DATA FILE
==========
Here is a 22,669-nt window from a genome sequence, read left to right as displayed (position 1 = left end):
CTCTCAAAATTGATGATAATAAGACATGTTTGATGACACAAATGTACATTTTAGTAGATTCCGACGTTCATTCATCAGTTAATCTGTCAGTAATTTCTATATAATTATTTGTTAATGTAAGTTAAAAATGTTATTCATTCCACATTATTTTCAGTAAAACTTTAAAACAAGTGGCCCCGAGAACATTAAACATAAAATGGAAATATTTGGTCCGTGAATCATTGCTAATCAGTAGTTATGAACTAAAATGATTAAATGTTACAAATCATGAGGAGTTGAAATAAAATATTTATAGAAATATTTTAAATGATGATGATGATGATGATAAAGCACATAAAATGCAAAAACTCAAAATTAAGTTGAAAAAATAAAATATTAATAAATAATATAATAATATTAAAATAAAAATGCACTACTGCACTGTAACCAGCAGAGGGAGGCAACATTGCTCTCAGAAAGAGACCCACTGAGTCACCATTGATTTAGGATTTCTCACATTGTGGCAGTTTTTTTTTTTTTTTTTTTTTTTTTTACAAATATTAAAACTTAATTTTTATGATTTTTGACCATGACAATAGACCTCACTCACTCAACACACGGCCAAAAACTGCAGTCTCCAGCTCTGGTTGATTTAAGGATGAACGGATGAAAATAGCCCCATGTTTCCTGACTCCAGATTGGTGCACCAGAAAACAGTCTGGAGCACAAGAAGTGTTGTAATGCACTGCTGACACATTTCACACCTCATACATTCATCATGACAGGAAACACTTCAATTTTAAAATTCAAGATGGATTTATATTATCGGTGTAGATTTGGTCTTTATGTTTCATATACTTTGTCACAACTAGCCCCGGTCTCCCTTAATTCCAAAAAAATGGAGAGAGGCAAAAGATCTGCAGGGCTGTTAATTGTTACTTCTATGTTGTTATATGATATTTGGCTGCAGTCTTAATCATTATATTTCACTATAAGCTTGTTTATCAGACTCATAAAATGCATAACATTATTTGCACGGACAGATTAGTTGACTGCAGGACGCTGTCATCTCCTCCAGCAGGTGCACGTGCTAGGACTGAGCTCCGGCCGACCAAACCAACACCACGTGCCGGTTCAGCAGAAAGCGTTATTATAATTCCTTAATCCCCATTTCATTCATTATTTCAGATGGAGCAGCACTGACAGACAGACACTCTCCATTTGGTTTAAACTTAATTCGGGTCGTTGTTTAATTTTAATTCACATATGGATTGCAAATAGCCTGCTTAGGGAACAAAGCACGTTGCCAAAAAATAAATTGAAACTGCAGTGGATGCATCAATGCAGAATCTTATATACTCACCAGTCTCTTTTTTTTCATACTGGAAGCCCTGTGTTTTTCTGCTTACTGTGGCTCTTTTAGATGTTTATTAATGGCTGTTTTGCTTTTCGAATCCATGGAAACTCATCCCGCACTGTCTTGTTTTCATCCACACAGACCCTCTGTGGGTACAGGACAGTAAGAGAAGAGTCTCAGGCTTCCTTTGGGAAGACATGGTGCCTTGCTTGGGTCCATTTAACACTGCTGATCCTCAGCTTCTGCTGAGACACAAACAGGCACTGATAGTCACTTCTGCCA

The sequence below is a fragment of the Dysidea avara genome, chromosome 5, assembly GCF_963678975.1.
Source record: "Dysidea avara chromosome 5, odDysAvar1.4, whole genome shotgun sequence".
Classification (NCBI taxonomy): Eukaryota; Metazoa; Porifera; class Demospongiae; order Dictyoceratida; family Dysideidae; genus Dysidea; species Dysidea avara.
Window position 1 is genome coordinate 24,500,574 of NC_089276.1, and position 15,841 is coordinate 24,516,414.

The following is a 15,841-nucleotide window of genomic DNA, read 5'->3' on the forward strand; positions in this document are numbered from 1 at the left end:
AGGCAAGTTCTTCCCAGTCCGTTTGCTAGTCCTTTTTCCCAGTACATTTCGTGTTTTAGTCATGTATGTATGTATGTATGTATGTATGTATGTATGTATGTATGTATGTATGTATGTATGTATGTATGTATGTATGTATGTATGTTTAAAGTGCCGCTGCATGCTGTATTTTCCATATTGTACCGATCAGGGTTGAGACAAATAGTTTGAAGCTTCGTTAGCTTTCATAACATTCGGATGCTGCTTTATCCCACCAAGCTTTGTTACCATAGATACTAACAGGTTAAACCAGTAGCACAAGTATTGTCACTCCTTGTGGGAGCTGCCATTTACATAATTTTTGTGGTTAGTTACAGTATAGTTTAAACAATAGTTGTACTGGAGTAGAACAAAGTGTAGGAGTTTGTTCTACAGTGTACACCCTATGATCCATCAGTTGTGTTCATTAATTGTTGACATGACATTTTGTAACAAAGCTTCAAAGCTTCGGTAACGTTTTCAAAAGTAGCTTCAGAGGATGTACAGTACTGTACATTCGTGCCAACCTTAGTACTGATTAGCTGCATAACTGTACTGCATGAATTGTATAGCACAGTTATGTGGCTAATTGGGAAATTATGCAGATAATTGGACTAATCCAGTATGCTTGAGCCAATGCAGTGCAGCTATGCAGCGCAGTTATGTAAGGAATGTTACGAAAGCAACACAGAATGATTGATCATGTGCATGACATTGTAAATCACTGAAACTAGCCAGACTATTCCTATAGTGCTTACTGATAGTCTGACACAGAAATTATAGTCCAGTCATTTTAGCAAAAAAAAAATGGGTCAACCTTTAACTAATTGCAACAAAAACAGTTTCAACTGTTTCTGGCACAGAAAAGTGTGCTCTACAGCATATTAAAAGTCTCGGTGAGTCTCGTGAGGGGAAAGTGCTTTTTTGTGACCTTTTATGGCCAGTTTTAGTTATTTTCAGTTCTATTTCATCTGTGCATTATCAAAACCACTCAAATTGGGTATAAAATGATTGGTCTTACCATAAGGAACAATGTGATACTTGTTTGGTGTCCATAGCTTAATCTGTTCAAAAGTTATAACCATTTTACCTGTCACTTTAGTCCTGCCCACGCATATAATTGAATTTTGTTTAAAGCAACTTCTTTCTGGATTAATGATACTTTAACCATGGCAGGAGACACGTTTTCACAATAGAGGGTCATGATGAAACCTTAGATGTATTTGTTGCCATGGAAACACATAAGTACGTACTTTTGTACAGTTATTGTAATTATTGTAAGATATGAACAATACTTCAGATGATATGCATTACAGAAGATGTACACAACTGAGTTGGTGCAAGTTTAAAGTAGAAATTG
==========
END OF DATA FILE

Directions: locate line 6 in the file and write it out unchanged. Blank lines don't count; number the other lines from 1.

Window position 1 is genome coordinate 24,500,574 of NC_089276.1, and position 15,841 is coordinate 24,516,414.